Friday, July 29, 2005

Let's party like it's 1948 (part one)

denounce

Bear with me for moment here. I’m going to suggest something that might seem totally outrageous at first but just think about it for a minute.

Can it be merely a coincidence that London’s public transport system was attacked the very same week that the congestion charge for driving private cars through London rose from five to eight pounds a day? Is it too outrageous to suggest that the Mayor of London and (Al) Capita Ltd, the company collecting the congestion charge, conspired to bomb people off the trains and buses and into their cars?

Actually, yes. The answer is yes. There is absolutely no evidence of a causal link between the two events. And, even though I occasionally flirt with the concept of non-causal, synchronistic connections between events, synchronicity doesn’t apply here, because a) these two events don’t have synchronistic qualities and b) I want to appear rational and sane for the sake of the rest of this post

And my point?

The point is that, given the right state of mind, you can stitch virtually any events or observations together into a narrative, whether they are really meaningfully connected or not. Obvious enough, I just wanted to demonstrate that I’m aware of that before I suggest something that might seem totally outrageous at first. Please, bear with me.

It’s all George Orwell’s fault.

I first read 1984 when I was about fifteen. I hated it. It read like crap sci-fi, centring on a love story between two drab, lonely people. This says a lot about encouraging teenagers to read books written about themes that pass way over their heads. I pity any fifteen year old capable of comprehending 1984. If such a teenager exists they’ve got real problems.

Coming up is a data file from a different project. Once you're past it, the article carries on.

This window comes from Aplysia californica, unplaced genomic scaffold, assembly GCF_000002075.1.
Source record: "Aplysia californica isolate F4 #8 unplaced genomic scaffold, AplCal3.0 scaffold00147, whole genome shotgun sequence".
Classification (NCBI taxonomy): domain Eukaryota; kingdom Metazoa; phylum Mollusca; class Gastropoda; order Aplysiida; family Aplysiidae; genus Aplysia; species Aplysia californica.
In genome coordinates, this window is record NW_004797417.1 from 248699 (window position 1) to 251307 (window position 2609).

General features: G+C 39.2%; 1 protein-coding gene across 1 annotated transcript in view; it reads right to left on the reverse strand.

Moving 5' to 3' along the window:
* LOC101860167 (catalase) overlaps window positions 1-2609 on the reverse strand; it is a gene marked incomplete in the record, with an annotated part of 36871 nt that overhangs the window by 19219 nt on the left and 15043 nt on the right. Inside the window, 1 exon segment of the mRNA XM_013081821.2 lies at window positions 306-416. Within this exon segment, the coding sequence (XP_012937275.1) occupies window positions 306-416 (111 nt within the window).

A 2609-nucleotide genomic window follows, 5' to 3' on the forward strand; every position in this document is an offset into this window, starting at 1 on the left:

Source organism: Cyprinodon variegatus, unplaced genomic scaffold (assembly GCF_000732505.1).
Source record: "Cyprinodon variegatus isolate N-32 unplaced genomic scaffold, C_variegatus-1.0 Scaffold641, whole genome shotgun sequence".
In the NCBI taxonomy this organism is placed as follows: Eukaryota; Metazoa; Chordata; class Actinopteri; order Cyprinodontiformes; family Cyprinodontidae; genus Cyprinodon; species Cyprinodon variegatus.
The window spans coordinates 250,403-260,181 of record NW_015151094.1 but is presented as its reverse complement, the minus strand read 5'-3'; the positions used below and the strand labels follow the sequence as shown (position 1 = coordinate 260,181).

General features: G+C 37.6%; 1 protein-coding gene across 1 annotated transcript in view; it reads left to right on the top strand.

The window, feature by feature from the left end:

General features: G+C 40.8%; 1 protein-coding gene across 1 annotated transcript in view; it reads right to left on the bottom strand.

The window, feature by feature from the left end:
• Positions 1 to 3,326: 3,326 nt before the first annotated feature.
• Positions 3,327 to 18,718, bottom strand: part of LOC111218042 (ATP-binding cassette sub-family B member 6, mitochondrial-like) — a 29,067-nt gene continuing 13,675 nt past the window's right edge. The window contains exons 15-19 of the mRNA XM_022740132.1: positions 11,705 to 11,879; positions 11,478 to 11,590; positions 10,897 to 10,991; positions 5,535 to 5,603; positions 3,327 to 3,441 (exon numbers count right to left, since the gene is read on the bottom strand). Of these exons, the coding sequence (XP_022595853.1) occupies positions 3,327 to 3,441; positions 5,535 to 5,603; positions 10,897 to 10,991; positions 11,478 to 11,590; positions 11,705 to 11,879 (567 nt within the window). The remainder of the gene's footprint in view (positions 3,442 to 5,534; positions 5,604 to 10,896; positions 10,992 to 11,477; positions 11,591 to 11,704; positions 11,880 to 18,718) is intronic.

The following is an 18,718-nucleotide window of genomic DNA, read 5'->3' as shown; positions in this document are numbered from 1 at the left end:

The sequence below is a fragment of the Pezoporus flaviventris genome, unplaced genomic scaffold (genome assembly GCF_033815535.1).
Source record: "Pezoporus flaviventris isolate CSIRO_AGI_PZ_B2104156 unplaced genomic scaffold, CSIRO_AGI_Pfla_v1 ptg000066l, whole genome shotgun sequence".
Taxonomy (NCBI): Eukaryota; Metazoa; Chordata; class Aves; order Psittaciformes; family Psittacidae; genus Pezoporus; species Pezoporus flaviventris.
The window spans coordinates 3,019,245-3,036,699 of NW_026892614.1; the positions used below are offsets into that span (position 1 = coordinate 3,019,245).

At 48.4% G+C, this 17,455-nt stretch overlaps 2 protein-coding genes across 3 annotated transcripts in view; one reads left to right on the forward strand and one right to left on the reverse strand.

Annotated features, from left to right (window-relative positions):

Anyway, I reread the book for a second time some years later and got the point that time, sort of. But the curious thing is I haven’t really comprehended the book until quite recently. Very recently actually.

If you're a hardcore 1984 buff the next few lines aren't going to contain any surprises for you, sorry.

Contrary to popular belief 1984 isn’t sci-fi. It wasn’t a prediction. It was written in 1948 and the mirroring of the numbers wasn't coincidental. The bulk of 1984 wasn’t fiction either. Basing his book on the recent history of the Soviet Union and Nazi Germany, Orwell was writing about the threat of totalitarian regimes in the here and now. 1984 was written as warning but in a perverse way it also reads like a manual, quite a good one actually.

The popular conception of 1984 is that it is all about a future where everyone is under constant surveillance by Big Brother and, to most people, that’s what the book is all about.

But it’s about a lot more. 1984 is about controlling entire populations. And you cannot total control entire populations using surveillance alone. Even the most totalitarian regime imaginable doesn’t have the resources to watch everyone constantly. The surveillance is just there to identify the occasional dissenting individual in need of appropriate 'treatment'. The bulk of the population is controlled by keeping it in fear, keeping it poor, and manipulating peoples' very thought processes. Their thoughts are controlled through propaganda and through restriction of language, through the very words they use to think with.